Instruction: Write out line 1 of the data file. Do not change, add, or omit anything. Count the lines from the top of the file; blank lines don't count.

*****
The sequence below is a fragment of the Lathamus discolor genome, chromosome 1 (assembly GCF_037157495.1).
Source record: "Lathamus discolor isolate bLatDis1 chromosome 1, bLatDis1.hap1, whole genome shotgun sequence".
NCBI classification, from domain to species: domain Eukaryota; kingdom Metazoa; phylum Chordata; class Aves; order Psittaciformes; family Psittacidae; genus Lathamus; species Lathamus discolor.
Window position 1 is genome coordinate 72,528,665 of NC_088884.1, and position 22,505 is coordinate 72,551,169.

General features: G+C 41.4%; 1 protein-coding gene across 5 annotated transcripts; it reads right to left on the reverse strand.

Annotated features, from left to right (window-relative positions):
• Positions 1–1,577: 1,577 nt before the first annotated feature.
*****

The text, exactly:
The sequence below is a fragment of the Lathamus discolor genome, chromosome 1 (assembly GCF_037157495.1).